The Steepest Streets May Be In Seattle
What's the steepest street in Seattle? Is it the Counterbalance on Queen Anne Avenue North (once a route of Seattle cable cars)? Or a hill near Woodland Park Zoo?
According to Andy King, civil-engineering specialist with the city Department of Engineering, Queen Anne North between Prospect and Highland Drive has an 18.5 percent grade. But the city has far steeper streets.
Most vertical of all is a block-long street in the Phinney Ridge neighborhood: Northwest 60th Street between Second and Third avenues Northwest has a 28 percent grade. What's more, the street has never been paved. The grading dates back to 1908.
Two other standouts are East Valley Street between 25th and 26th avenues East, which has a 25 percent grade, and Fourth Avenue North between Newell and Dexter streets, also 25 percent.
How do Seattle streets stack up alongside San Francisco's? King contends, "When it come to steep, Seattle is even or ahead."
Pay as you go: Do you suppose Puget Sound Power & Light Co. is on an economy kick? Last week, the giant electric utility mailed out four-color invitations to a Sept. 22 reception at Overlake Golf & Country Club.
The private party will honor Neil McReynolds, who is retiring as senior vice president for corporate relations. The invitation lists three masters of ceremonies: ex-Gov. Dan Evans, Puget Power president Richard Sonstelie and ex-Puget Power chairman John Ellis.
Sounds as if Puget Power is going all out. But no. At the bottom of the invitation, in the smallest print of all, is a blow for thrift. The invitation reads: "$20 per person."
Holiday for hammers: "Hammering Man," the 48-foot sculpture that stands in front of the Seattle Art Museum, gets a reprieve today. No hammering. No risk of carpal-tunnel syndrome. Why? Because it's Labor Day and Hammering Man supposedly represents All Workers.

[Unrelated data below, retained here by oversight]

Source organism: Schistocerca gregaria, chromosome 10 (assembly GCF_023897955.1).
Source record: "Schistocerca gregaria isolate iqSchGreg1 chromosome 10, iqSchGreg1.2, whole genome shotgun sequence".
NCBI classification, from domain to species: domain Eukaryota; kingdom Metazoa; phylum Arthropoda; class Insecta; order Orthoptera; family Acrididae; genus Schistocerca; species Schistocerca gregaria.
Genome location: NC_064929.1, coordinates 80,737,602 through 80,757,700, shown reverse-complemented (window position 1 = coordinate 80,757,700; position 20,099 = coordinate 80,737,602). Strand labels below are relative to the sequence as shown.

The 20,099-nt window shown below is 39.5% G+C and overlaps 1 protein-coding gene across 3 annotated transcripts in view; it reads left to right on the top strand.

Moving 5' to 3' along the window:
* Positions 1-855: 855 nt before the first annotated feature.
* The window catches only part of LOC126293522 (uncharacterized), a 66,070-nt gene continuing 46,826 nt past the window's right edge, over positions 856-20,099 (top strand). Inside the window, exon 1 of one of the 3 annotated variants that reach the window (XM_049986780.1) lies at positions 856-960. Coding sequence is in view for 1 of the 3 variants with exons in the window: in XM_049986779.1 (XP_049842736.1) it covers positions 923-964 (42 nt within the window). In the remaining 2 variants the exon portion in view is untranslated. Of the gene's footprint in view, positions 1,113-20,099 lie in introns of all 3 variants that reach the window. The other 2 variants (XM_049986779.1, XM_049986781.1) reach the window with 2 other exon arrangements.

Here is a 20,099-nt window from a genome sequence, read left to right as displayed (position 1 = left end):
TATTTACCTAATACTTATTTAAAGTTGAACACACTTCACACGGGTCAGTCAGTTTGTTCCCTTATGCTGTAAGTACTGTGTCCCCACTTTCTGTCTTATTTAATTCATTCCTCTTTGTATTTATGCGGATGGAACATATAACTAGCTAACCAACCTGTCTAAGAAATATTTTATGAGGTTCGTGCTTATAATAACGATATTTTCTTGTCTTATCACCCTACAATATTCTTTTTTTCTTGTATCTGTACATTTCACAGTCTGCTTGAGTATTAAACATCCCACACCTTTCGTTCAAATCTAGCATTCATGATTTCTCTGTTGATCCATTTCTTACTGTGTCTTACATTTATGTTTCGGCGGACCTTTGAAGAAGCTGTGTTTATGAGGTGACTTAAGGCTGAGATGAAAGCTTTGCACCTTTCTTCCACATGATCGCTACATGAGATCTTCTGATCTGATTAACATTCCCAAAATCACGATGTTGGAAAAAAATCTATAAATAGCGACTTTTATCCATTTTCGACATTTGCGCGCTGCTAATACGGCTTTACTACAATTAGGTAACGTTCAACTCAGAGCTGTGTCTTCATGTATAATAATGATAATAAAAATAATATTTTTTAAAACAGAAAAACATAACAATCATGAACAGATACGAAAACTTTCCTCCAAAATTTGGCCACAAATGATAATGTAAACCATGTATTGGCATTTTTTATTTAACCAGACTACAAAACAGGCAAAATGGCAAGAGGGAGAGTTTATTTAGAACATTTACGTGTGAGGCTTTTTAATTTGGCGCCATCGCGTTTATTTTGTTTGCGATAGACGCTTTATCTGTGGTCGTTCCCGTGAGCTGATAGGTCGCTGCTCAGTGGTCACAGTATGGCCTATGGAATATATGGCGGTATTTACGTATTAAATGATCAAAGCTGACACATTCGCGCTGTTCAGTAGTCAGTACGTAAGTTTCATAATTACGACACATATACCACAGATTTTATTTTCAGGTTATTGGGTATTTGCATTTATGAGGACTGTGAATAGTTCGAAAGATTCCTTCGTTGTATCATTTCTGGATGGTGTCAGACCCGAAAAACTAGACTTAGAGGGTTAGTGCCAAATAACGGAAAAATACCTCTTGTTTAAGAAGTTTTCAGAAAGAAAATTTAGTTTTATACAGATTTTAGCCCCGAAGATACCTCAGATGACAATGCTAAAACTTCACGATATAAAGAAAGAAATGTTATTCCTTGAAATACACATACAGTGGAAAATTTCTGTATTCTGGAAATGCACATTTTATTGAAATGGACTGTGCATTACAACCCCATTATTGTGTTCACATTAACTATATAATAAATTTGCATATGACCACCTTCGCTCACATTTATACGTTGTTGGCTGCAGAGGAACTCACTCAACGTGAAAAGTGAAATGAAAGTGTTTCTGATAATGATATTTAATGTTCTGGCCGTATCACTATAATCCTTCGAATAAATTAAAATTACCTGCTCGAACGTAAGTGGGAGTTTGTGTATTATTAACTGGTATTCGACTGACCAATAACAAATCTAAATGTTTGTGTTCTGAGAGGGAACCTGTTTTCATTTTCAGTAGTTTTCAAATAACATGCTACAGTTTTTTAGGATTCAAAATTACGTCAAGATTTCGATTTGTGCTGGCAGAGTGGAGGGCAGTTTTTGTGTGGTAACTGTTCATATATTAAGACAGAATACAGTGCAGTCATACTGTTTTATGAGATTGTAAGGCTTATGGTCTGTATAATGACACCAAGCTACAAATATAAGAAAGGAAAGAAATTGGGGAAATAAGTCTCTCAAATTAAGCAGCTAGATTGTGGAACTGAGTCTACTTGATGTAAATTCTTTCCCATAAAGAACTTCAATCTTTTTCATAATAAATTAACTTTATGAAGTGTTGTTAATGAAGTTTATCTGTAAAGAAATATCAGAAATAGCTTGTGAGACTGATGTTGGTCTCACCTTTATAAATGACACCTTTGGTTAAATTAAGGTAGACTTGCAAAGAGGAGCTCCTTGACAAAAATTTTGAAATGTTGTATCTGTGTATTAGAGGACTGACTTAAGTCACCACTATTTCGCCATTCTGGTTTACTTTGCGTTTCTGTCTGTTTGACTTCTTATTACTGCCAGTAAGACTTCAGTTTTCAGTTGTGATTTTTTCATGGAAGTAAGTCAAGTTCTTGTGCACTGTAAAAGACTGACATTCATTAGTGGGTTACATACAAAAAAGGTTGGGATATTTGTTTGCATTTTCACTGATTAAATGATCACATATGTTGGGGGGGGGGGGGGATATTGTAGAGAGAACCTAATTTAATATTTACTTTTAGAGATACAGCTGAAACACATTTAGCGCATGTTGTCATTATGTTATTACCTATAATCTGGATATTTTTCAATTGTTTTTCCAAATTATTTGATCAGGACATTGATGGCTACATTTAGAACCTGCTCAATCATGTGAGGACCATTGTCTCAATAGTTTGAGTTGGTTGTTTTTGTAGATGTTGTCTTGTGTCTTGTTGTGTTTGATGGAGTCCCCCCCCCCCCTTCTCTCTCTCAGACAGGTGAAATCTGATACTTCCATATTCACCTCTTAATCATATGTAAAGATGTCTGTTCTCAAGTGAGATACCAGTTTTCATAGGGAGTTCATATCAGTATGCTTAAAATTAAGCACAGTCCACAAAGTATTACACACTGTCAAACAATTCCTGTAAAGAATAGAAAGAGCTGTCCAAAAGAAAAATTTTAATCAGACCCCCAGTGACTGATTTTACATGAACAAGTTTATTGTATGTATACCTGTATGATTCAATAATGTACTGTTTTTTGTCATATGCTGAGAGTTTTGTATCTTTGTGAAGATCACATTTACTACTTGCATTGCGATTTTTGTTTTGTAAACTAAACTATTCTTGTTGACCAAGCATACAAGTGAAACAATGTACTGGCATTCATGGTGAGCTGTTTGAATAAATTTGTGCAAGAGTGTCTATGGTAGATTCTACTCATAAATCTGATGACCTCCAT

Sculptor Jonathan Borofsky says this about his out-sized creation: "He or she is the village craftsman, the South African coal miner, the computer operator, the farmer or the aerospace engineer."
The idea for the day of rest came from Howard Clifford, a Seattle writer who suggested it back in 1992. No doubt it took that long to process Hammering Guy's vacation request.
Garbage out: Difficult to find, but worth the search, is a line of greeting cards that depicts Seattle in the early 1900s. The illustrations, most by artist Carl Funseth, memorialize such sites as the King Street Station, Elliott Bay and Pioneer Square.
Paul Russell of Russell Galleries in Spokane publishes the cards. He sends along one of his cards with a nostalgic view of old Colman Dock. It's his response to my offhand remark that the present Colman Dock ferry terminal "has all the personality of a garbage transfer station."
Mickey who? A travel tip from a Seattle publicist who just returned from Los Angeles: Visit Disneyland while L.A. is overdosing on O.J. Simpson.
The publicist and his wife traveled there last week and had Disneyland almost to themselves.
His explanation: "Everyone was glued to live TV coverage of the courtroom events. Even the public-radio station was broadcasting courtroom proceedings live."
Jean Godden's column appears Sunday, Monday, Wednesday and Friday in the Local News section of The Times. Her phone is 464-8300.
Copyright (c) 1994 Seattle Times Company, All Rights Reserved.